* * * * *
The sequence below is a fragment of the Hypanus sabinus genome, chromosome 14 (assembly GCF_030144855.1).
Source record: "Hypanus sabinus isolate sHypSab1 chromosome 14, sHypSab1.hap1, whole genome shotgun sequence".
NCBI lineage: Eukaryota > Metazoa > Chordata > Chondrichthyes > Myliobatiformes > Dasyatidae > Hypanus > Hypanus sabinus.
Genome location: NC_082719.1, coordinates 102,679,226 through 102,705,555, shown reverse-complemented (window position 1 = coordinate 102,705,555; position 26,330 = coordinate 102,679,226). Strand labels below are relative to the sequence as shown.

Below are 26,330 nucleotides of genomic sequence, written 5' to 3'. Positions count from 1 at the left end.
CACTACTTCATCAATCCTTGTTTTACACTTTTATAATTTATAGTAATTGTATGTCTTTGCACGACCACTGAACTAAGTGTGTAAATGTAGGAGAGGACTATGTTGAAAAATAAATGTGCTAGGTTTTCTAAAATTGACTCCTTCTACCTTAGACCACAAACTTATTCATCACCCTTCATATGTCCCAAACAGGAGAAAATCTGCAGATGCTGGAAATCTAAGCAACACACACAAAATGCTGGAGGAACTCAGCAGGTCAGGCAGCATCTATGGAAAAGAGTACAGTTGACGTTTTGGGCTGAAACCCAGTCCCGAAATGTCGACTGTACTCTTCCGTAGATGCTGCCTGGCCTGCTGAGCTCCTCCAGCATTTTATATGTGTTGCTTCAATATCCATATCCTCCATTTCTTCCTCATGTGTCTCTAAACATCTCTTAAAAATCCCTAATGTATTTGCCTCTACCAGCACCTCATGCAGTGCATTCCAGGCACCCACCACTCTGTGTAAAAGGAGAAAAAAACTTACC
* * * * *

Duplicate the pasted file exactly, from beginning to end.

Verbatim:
The sequence below is a fragment of the Hypanus sabinus genome, chromosome 14 (assembly GCF_030144855.1).
Source record: "Hypanus sabinus isolate sHypSab1 chromosome 14, sHypSab1.hap1, whole genome shotgun sequence".
NCBI lineage: Eukaryota > Metazoa > Chordata > Chondrichthyes > Myliobatiformes > Dasyatidae > Hypanus > Hypanus sabinus.
Genome location: NC_082719.1, coordinates 102,679,226 through 102,705,555, shown reverse-complemented (window position 1 = coordinate 102,705,555; position 26,330 = coordinate 102,679,226). Strand labels below are relative to the sequence as shown.

Below are 26,330 nucleotides of genomic sequence, written 5' to 3'. Positions count from 1 at the left end.
CACTACTTCATCAATCCTTGTTTTACACTTTTATAATTTATAGTAATTGTATGTCTTTGCACGACCACTGAACTAAGTGTGTAAATGTAGGAGAGGACTATGTTGAAAAATAAATGTGCTAGGTTTTCTAAAATTGACTCCTTCTACCTTAGACCACAAACTTATTCATCACCCTTCATATGTCCCAAACAGGAGAAAATCTGCAGATGCTGGAAATCTAAGCAACACACACAAAATGCTGGAGGAACTCAGCAGGTCAGGCAGCATCTATGGAAAAGAGTACAGTTGACGTTTTGGGCTGAAACCCAGTCCCGAAATGTCGACTGTACTCTTCCGTAGATGCTGCCTGGCCTGCTGAGCTCCTCCAGCATTTTATATGTGTTGCTTCAATATCCATATCCTCCATTTCTTCCTCATGTGTCTCTAAACATCTCTTAAAAATCCCTAATGTATTTGCCTCTACCAGCACCTCATGCAGTGCATTCCAGGCACCCACCACTCTGTGTAAAAGGAGAAAAAAACTTACC